AACS is the Advanced Access Content System. It is the next-generation technology that will purportedly solve the "piracy problem" for movies on HD-DVD. AACS basically serves the same function that CSS does for regular, low-def, DVD movies, but it's a lot more complicated. If you want to know all the technical mumbo-jumbo, you need to read the AACS Technical Overview...

I've read it, but I won't bore you with the technical details. There is, however, one very important diagram on page 21 (the next to the last page) that makes everything very very clear.

No Palladium, No HD-DVD

In that figure, you can see two little gray rectangle(ish) boxes labelled "Authenticator in AACS Optical Drive" and "Authenticator in Host". The "Authenticator in Host", on the right, is suppose to be part of your computer. Hmmm, my computer doesn't have one of those yet...

If you look at the diagram a little longer, you'll see that the authenticator in the HD-DVD drive is supposed to talk to the one in the host (your computer). Those two authenticators chat back and forth to make sure they're both "authentic", and once that's decided they continue their conversation over an encrypted link.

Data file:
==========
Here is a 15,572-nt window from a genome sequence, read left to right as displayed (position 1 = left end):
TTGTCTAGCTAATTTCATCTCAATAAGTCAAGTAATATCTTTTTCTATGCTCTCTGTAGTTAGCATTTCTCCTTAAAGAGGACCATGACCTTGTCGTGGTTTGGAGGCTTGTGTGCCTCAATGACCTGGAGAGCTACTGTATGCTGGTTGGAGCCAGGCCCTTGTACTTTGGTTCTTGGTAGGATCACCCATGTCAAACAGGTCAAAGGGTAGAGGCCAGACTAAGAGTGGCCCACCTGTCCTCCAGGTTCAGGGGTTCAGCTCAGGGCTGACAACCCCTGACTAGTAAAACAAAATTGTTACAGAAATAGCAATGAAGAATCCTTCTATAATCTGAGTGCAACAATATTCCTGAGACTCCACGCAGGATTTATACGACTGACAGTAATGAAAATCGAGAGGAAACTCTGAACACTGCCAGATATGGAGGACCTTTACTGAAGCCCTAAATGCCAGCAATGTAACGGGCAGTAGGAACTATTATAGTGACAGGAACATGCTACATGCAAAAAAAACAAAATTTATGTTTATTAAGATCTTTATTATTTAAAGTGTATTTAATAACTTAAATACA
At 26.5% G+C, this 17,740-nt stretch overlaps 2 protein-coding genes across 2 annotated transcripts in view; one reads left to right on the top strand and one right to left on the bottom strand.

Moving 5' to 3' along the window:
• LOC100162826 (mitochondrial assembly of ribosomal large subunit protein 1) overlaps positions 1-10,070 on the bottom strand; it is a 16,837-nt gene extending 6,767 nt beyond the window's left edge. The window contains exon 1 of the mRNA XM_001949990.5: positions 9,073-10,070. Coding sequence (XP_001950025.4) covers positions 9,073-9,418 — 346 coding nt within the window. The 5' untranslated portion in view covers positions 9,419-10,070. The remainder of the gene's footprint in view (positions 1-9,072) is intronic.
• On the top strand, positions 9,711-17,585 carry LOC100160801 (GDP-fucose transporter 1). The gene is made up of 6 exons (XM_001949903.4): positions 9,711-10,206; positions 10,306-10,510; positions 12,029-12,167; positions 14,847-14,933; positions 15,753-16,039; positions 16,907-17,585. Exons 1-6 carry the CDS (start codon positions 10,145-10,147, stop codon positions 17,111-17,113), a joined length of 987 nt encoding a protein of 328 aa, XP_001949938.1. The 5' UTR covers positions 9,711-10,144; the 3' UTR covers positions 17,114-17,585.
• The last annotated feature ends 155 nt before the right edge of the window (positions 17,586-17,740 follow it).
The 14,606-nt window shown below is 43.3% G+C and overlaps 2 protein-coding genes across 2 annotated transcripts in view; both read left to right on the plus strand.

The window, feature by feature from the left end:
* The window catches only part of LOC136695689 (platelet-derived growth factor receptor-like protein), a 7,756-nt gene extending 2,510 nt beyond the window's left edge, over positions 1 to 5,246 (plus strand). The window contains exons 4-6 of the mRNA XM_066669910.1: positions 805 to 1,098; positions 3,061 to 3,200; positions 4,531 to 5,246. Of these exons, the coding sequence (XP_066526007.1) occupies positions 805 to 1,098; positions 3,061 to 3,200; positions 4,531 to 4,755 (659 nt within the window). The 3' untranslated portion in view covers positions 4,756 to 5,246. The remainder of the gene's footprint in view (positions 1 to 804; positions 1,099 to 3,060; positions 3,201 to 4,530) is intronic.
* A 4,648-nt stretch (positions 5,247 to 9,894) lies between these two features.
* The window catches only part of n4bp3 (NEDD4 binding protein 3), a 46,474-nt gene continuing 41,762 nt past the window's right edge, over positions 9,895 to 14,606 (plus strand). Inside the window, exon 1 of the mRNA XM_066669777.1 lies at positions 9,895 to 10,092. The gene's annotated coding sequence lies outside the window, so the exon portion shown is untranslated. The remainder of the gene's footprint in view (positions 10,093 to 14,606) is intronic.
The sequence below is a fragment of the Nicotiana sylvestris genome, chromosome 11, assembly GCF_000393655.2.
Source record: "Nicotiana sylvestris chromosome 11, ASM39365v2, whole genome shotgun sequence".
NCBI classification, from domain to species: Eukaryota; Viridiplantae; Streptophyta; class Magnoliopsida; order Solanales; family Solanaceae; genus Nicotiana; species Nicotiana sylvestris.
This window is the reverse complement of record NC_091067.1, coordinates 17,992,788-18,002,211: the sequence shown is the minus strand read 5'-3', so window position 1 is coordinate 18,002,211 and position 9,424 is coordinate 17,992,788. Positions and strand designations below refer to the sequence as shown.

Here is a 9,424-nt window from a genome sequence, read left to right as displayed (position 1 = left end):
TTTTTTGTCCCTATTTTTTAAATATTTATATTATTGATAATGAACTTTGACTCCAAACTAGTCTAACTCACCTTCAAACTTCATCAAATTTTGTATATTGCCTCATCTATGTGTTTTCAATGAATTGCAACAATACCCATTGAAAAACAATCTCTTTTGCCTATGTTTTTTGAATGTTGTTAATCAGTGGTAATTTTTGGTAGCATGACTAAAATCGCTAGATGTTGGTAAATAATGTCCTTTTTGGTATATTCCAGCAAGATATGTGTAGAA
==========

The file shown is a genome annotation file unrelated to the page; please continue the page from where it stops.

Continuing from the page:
The only technology I've read about in the past few years that would allow devices to "authenticate" themselves to each other and allow them to have private, encrypted, conversations would be Palladium.

Palladium, if you remember, is the "new" technology that is supposed to "secure" your computer and make the Internet safe for eCommerce. It also has the effect of enabling all kinds of Big Brother and/or anti-competitive activities. There was a big uproar about this a while back, and that's why nobody calls it Palladium anymore. The new name for Palladium is now NGSCB, the Next Generation Secure Computing Base. Intel just calls it "safe computing"... After all, who's willing to vote against "safety" in this post 9/11 world... Now back to AACS...